And Now the Leftovers
There's gotta be more to be thankful for than a Famous Bowl
Leftovers are the undisputed second best thing about Thanksgiving. No noisy relatives with political chitchat or prying questions about your personal life. Just a plate of of food that reminds you that you’re loved—the first best thing—to be enjoyed on your terms.
You can enjoy them on the couch, clad in your choice of elastic waistband or nothing at all. You can graze on individual sides or nuke it all together in a single bowl that makes you wonder why’d it take KFC until 2006 to think up the Famous Bowl?
If you’re bored of the Smorgasbowl and Hawaiian Roll turkey slider tradition, I’m happy to report a few ideas.
Before I get down that rabbit hole, though, chances are a lot of us are celebrating the holiday on a much smaller scale than usual this year. Maybe even making it ourselves for the first time. If that describes you (or bland describes your family’s turkey), I’ve got an easy, local fix.
Idea 1: Re-examining the Hot Brown
Making gold of leftovers is one of a good chef’s superpowers. Typically referred to as the plat du jour, some improvised dishes wind up as menu staples. Some go on to inspire troves of copycats.
In 1926, Chef Fred Schmidt whipped up such a dish. Looking for an alternative to ham and eggs, Schmidt began serving an open-faced turkey sandwich dressed with bacon and Mornay sauce. It was dubbed the Hot Brown.
Louisville diners are all too familiar with the Hot Brown. Over the last 90 years the city’s restaurateurs have blessed (or burdened) diners with their own spin. It’s been re-imagined as everything from a pizza to an omelet.
If you’re thinking whoa hold up, I’m already sold, no worries. The recipe from The Brown Hotel—where it was created—is available free on its site. If you’re a Hot Brown vet that’s not browned out on them yet but would certainly appreciate a spin or two: good news!
First is a simple cheese substitution. Adam Steckler, GM at Harvey’s Cheese, recommends switching out the Pecorino Romano for Raclette cheese. You might recognize Raclette as a short-lived internet craze, but the Swiss cheese’s melty, smooth texture makes for a perfect spin on the original open-faced serving.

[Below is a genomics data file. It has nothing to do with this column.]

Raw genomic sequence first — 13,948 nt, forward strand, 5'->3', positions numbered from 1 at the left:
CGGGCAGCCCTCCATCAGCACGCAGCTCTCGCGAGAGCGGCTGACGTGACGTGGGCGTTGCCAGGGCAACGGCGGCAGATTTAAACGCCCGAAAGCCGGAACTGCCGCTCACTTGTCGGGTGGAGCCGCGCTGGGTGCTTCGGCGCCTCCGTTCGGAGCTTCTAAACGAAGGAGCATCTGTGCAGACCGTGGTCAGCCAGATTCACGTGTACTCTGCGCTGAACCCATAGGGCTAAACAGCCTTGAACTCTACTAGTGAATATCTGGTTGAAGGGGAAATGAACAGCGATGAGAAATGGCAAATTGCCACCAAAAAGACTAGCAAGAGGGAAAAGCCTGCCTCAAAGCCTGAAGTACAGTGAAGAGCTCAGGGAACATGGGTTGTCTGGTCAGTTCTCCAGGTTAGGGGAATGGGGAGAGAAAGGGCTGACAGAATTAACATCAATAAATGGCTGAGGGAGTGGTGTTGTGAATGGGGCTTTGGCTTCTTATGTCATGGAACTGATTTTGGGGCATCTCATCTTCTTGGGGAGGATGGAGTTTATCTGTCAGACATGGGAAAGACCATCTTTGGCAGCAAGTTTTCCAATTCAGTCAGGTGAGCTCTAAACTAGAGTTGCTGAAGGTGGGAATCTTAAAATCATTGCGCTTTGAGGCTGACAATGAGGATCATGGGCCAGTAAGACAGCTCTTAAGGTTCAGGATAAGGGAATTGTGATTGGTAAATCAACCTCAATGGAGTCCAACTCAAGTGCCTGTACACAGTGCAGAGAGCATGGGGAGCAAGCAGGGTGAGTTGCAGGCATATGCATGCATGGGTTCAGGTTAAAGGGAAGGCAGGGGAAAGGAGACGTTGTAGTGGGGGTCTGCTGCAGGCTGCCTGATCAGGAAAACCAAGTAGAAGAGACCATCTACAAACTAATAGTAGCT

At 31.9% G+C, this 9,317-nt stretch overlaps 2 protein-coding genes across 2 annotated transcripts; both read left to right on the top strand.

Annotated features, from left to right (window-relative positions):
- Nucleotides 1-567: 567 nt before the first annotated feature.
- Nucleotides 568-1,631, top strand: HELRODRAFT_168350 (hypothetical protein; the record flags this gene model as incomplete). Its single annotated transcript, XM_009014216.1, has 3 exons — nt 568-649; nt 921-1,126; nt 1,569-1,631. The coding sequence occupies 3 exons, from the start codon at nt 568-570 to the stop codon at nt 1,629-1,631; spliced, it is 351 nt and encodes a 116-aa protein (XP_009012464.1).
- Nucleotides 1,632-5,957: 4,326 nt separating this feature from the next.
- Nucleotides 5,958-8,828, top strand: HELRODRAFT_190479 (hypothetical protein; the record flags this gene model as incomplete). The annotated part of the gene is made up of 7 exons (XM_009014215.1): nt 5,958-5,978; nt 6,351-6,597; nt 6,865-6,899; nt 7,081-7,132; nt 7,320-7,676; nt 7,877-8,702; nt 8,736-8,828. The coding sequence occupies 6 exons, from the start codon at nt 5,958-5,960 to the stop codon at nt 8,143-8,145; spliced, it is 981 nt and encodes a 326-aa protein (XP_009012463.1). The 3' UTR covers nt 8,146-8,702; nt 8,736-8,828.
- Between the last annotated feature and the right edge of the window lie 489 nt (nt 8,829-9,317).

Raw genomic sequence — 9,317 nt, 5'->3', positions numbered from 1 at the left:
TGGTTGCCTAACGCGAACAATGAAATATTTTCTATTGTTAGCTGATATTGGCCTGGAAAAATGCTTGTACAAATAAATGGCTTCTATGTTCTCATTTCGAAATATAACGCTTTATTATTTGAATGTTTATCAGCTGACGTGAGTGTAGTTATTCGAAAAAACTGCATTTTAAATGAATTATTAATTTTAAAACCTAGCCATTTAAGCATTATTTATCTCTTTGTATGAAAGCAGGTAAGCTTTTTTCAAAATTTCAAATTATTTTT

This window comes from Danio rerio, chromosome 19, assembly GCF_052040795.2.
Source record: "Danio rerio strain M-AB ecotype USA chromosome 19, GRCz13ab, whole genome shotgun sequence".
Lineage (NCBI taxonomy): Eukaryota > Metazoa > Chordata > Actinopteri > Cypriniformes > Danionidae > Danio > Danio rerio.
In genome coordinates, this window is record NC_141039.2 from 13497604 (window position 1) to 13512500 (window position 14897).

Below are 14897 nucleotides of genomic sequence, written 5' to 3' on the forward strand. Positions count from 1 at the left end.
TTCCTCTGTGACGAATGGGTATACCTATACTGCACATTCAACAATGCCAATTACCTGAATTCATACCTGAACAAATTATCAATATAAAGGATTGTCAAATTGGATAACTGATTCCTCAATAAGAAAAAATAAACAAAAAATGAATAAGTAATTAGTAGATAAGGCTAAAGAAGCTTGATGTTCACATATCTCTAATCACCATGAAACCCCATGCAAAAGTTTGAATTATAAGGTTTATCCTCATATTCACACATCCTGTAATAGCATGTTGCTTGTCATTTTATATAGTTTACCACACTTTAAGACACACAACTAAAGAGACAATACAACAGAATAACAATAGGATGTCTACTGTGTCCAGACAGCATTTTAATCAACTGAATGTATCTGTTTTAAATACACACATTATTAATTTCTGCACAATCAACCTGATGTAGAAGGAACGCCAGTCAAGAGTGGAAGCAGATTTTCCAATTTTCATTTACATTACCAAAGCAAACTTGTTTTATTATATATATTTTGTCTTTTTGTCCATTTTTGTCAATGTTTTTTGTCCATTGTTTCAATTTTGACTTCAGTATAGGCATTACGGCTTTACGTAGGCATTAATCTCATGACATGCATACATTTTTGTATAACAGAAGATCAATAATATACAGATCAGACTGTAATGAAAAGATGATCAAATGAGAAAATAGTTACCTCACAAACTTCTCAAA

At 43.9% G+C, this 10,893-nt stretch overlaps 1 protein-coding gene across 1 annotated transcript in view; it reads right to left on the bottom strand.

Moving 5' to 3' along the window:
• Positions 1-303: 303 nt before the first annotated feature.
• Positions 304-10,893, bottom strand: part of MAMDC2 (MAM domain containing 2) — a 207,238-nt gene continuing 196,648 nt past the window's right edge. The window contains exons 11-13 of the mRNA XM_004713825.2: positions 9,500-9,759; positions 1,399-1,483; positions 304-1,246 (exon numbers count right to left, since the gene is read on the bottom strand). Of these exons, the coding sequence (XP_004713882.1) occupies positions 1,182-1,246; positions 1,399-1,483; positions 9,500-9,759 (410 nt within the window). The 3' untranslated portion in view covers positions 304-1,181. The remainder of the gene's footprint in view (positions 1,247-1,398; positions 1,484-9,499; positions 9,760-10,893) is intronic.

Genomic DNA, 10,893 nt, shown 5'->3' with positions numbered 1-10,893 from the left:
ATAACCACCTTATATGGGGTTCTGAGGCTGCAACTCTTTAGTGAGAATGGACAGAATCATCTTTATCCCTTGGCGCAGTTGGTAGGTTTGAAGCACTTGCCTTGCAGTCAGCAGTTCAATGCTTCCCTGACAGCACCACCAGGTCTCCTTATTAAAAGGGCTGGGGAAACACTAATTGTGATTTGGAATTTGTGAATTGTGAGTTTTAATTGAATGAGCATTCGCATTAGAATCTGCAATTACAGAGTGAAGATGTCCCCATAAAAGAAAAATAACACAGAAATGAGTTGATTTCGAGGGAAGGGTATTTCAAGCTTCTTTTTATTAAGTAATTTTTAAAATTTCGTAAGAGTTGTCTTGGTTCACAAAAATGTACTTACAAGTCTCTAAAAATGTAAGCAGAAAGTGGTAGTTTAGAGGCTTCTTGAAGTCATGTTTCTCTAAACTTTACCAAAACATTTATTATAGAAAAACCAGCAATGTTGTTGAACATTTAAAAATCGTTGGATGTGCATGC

But this is about leftovers, dammit. You deserve a quick working-from-home lunch spin. And to achieve it, we have to consider the thing that the Hot Brown was made to avoid: ham and eggs.
Enter the Croque Madame. In laymen’s terms, a ham and cheese melt dressed with béchamel and topped with a fried egg. Comparing the Croque Madame and the Hot Brown is akin to learning about distant relatives. Only, you know, no concerns about affairs.
Consider: first, the Hot Brown’s Mornay sauce is a béchamel derivative made with the same cheese that accompanies Croques; second, adding bacon and eggs makes almost any sandwich complete; and third, we’re trying to burn out turkey.
To keep the process quick, skip the roux and instead scald heavy whipping cream in a pan over medium heat. Once the cream bubbles, toss in nutmeg, paprika, and cheese and reduce to a low heat until the cheese melts. Compile your sandwich, fry your egg to your liking, and you’ve got a 15-minute lunch that’s saved you the better part of $20.
Idea 2: Grand-Dad’s Cranberry Sauced
This condiment concoction comes from Joe Phillips at Pints&union.
Add to leftover cranberry sauce the zest and juice of one orange, a few dashes freshly-ground cloves, sugar (to taste), and a loving pour of Old Grand-Dad bourbon.
Asked for an estimate on the bourbon, Joe remarked, “I free pour bourbon.”
And to that I say God bless, stay warm, and check back here for word on my lobbying success for the guys at Peril to make a Krampus Christmas hot sauce.